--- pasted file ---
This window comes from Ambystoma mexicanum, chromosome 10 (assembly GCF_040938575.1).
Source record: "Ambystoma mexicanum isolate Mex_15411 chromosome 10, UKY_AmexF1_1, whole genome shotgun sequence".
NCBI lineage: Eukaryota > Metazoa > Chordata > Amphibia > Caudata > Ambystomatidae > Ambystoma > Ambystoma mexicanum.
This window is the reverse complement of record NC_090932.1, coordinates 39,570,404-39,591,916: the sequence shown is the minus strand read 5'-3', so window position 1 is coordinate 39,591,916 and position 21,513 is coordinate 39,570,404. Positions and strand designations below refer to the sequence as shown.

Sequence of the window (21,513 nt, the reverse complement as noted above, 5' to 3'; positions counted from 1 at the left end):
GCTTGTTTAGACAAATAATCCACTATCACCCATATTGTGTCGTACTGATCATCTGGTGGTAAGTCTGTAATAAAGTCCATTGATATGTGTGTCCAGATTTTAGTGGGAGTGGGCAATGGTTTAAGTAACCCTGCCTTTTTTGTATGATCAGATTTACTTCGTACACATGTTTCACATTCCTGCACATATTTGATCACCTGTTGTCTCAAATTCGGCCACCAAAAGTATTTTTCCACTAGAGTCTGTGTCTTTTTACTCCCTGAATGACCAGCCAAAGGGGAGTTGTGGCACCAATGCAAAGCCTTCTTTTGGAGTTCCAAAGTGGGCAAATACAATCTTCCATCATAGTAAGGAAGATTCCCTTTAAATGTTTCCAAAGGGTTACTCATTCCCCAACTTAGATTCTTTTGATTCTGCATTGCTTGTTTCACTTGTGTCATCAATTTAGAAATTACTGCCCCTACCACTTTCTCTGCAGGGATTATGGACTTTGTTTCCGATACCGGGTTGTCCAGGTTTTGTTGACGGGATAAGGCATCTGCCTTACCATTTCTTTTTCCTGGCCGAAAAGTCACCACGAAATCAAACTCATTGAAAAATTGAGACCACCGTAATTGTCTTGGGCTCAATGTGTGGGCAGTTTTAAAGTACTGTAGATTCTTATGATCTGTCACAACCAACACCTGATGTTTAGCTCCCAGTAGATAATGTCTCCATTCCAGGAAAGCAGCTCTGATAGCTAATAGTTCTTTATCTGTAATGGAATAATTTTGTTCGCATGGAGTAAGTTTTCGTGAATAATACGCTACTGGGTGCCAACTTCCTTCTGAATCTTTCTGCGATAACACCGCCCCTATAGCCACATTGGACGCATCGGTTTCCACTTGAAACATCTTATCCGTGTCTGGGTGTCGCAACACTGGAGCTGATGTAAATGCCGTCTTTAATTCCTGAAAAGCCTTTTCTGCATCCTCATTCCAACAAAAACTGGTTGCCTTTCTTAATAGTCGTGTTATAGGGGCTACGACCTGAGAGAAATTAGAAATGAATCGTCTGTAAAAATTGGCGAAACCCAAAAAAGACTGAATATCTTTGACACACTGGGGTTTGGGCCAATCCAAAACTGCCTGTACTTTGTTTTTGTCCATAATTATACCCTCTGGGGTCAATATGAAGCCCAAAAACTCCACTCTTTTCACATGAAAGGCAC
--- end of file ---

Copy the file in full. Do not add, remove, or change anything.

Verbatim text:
This window comes from Ambystoma mexicanum, chromosome 10 (assembly GCF_040938575.1).
Source record: "Ambystoma mexicanum isolate Mex_15411 chromosome 10, UKY_AmexF1_1, whole genome shotgun sequence".
NCBI lineage: Eukaryota > Metazoa > Chordata > Amphibia > Caudata > Ambystomatidae > Ambystoma > Ambystoma mexicanum.
This window is the reverse complement of record NC_090932.1, coordinates 39,570,404-39,591,916: the sequence shown is the minus strand read 5'-3', so window position 1 is coordinate 39,591,916 and position 21,513 is coordinate 39,570,404. Positions and strand designations below refer to the sequence as shown.

Sequence of the window (21,513 nt, the reverse complement as noted above, 5' to 3'; positions counted from 1 at the left end):
GCTTGTTTAGACAAATAATCCACTATCACCCATATTGTGTCGTACTGATCATCTGGTGGTAAGTCTGTAATAAAGTCCATTGATATGTGTGTCCAGATTTTAGTGGGAGTGGGCAATGGTTTAAGTAACCCTGCCTTTTTTGTATGATCAGATTTACTTCGTACACATGTTTCACATTCCTGCACATATTTGATCACCTGTTGTCTCAAATTCGGCCACCAAAAGTATTTTTCCACTAGAGTCTGTGTCTTTTTACTCCCTGAATGACCAGCCAAAGGGGAGTTGTGGCACCAATGCAAAGCCTTCTTTTGGAGTTCCAAAGTGGGCAAATACAATCTTCCATCATAGTAAGGAAGATTCCCTTTAAATGTTTCCAAAGGGTTACTCATTCCCCAACTTAGATTCTTTTGATTCTGCATTGCTTGTTTCACTTGTGTCATCAATTTAGAAATTACTGCCCCTACCACTTTCTCTGCAGGGATTATGGACTTTGTTTCCGATACCGGGTTGTCCAGGTTTTGTTGACGGGATAAGGCATCTGCCTTACCATTTCTTTTTCCTGGCCGAAAAGTCACCACGAAATCAAACTCATTGAAAAATTGAGACCACCGTAATTGTCTTGGGCTCAATGTGTGGGCAGTTTTAAAGTACTGTAGATTCTTATGATCTGTCACAACCAACACCTGATGTTTAGCTCCCAGTAGATAATGTCTCCATTCCAGGAAAGCAGCTCTGATAGCTAATAGTTCTTTATCTGTAATGGAATAATTTTGTTCGCATGGAGTAAGTTTTCGTGAATAATACGCTACTGGGTGCCAACTTCCTTCTGAATCTTTCTGCGATAACACCGCCCCTATAGCCACATTGGACGCATCGGTTTCCACTTGAAACATCTTATCCGTGTCTGGGTGTCGCAACACTGGAGCTGATGTAAATGCCGTCTTTAATTCCTGAAAAGCCTTTTCTGCATCCTCATTCCAACAAAAACTGGTTGCCTTTCTTAATAGTCGTGTTATAGGGGCTACGACCTGAGAGAAATTAGAAATGAATCGTCTGTAAAAATTGGCGAAACCCAAAAAAGACTGAATATCTTTGACACACTGGGGTTTGGGCCAATCCAAAACTGCCTGTACTTTGTTTTTGTCCATAATTATACCCTCTGGGGTCAATATGAAGCCCAAAAACTCCACTCTTTTCACATGAAAGGCAC